“Because of the theoretical possibility of this risk, physicians should use caution in prescribing NB-UVB for patients with a history of melanoma, multiple nonmelanoma skin cancers, arsenic intake or exposure to ionizing radiation,” the researchers wrote.

NB-UVB is considered safe in pregnancy, although it may lead to a degradation of folate. Thus, women of childbearing potential should supplement with folate 0.8 mg daily. – by Abigail Sutton

 

Disclosures: Elmets reports he served as a consultant for Ferndale Laboratories; a consultant and advisory board member for Vertex Pharmaceuticals; a principal investigator for the California Association of Winegrape Growers; an investigator for Elorac, Idera Pharmaceuticals, Kyowa Hakko USA and Solgenix; a data safety monitoring board member for Astellas Pharma US and Leo; and a stockholder for Medgenics, Aevi Genomic Medicine and Immunogen. Please see the study for all other authors’ relevant financial disclosures.

Based on the available literature, the American Academy of Dermatology and the National Psoriasis Foundation published joint guidelines on ultraviolet light-based therapies for the treatment of psoriasis.

Here, Healio Dermatology summarizes the joint findings on the risks and benefits of narrowband ultraviolet light B (NB-UVB) treatment.

NB-UVB refers to wavelengths from 311 nm to 313 nm and is typically used to treat generalized plaque psoriasis, according to co-chair of the guidelines Craig A. Elmets, MD, from the University of Alabama, and colleagues.

The researchers recommended treatment two or three times a week and warned that a greater frequency results in minimal benefit and may expose a patient to a higher total dose of UVB radiation, leading to a greater risk for UV-induced erythema. Before treatment, a thin layer of emollient such as petrolatum should be applied to increase effectiveness and reduce erythema.

Based on comparative studies, psoralen plus ultraviolet A (PUVA) resulted in faster clearance with less treatment than NB-UVA, according to the researchers; however, oral PUVA has a higher rate of adverse effects.

“Although PUVA monotherapy was more effective than NB-UVB in many studies, superior short-term and long-term safety, simplicity and lower cost favor NB-UVB as the preferred treatment for plaque psoriasis,” they wrote.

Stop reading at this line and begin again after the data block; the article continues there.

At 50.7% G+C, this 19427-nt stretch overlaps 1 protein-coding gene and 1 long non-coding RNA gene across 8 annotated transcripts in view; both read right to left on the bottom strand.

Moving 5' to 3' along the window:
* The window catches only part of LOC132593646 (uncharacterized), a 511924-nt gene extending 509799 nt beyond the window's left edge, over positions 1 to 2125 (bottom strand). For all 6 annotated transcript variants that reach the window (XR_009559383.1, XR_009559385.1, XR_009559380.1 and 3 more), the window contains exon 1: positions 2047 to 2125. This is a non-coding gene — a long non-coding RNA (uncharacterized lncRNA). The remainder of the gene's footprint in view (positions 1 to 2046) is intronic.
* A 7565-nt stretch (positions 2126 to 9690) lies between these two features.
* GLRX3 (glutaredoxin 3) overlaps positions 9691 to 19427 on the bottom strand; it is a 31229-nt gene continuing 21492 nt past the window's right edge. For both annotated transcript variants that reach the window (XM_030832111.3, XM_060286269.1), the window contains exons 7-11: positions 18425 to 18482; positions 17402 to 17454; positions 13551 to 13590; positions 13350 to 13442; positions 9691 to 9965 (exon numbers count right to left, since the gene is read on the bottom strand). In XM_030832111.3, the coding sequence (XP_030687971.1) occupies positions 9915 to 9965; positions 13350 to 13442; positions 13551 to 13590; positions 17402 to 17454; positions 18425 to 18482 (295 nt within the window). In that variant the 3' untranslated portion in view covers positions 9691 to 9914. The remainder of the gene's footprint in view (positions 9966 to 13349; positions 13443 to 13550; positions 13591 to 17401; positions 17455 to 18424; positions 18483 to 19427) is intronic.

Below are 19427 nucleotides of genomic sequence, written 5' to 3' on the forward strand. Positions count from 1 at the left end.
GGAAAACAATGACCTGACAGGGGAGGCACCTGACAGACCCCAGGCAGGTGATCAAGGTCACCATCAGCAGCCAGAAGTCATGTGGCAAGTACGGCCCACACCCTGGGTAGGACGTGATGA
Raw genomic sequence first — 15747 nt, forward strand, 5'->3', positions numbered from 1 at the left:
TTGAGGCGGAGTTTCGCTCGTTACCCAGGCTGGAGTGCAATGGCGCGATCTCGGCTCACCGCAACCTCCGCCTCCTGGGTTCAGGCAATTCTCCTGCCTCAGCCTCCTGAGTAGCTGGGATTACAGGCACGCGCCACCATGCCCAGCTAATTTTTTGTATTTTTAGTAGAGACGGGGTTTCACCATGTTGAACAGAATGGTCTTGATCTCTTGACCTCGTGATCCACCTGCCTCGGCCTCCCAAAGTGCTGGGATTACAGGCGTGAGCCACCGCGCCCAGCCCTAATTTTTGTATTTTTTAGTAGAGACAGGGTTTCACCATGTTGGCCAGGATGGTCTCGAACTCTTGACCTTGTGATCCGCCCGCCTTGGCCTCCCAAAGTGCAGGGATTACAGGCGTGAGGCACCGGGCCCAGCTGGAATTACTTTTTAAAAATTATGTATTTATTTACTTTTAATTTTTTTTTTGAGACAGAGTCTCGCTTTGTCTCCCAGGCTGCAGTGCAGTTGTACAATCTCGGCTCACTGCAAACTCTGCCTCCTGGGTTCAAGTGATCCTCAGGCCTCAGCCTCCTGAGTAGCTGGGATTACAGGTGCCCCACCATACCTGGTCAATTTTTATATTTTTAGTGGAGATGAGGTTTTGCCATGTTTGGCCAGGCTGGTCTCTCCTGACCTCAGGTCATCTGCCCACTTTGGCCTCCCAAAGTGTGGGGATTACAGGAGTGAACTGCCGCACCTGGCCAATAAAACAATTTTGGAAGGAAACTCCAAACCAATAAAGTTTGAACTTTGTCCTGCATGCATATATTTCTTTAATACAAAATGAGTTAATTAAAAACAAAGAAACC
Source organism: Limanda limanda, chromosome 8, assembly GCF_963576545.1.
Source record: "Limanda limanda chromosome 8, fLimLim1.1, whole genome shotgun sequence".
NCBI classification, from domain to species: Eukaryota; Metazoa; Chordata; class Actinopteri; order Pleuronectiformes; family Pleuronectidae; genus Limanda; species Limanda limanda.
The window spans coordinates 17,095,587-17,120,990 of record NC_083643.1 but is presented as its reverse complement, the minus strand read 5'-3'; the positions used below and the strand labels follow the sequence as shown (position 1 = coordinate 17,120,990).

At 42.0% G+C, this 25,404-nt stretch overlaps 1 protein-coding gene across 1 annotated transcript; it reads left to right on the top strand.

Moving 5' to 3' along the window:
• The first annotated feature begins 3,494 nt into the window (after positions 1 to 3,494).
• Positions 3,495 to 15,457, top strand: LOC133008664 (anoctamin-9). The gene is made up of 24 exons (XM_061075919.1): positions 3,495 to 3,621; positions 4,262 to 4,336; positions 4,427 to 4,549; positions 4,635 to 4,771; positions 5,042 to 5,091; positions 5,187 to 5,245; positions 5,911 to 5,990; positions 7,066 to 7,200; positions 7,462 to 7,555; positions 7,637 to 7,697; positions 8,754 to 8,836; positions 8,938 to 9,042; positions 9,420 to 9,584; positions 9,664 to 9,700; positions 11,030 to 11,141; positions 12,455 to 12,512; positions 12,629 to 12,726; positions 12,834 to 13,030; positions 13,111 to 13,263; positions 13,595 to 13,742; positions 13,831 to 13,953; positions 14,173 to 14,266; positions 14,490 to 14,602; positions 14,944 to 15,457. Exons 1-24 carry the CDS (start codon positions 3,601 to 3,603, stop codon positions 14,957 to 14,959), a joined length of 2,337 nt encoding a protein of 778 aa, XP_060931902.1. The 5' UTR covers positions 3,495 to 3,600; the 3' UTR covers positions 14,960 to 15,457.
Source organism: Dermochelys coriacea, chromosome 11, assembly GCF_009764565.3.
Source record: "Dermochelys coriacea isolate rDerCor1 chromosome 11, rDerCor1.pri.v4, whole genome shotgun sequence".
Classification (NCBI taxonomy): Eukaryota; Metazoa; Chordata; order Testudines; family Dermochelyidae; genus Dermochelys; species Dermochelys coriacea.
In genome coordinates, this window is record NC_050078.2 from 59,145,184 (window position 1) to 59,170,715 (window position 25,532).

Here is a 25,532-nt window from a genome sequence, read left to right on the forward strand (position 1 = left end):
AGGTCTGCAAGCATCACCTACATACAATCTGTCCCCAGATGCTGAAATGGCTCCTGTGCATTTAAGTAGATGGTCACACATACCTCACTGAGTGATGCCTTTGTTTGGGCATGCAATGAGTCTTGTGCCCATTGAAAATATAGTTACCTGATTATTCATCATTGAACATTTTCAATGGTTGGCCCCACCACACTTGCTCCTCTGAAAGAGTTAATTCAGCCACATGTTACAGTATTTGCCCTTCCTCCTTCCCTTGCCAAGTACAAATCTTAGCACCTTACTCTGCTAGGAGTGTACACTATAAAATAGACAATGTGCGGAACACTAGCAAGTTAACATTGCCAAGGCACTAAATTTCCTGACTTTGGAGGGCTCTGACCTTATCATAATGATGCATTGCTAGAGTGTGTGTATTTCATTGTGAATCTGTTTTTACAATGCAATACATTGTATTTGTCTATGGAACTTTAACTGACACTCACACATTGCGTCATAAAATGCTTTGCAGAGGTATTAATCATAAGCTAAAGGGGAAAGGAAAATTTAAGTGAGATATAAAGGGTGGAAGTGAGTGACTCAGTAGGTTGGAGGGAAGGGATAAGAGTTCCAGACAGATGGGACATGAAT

If patients are unable to travel to a phototherapy center, home NB-UVB units can be considered.

“The burden of treatment was significantly lower, and patients were happier with their treatments when the UV light was delivered in the home phototherapy setting,” Elmets and colleagues wrote.

The data are mixed regarding the use of topical calcipotriol with NB-UVB.

“The apparent lack of an added effect of calcipotriol might be due to the fact that vitamin D analogues are degraded by exposure to UV radiation,” the researchers wrote.

Topical psoralens have also been studied in conjunction with NB-UVB, but researchers determined there is insufficient evidence to recommend the combination.

The use of methotrexate as a systemic adjunct to NB-UVB is not supported by the literature.

Oral retinoids have a beneficial effect with NB-UVB, decreasing the number of treatments and UVB dose.

Cyclosporine is often used in the treatment of psoriasis, but simultaneous use with NB-UVB is contraindicated due a higher risk for skin cancer.

The use of certain biologics is also supported as combination therapy with NB-UVB, and researchers recommended its use for cases in which monotherapy with either treatment is insufficient.

Ninety-five percent of patients who were treated with NB-UVB three times per week along with adalimumab 40 mg every other week achieved a 75% improvement in Psoriasis Area Severity Index score (PASI 75) at week 12, with 65% of patients maintaining PASI 75 at week 24, according to researchers.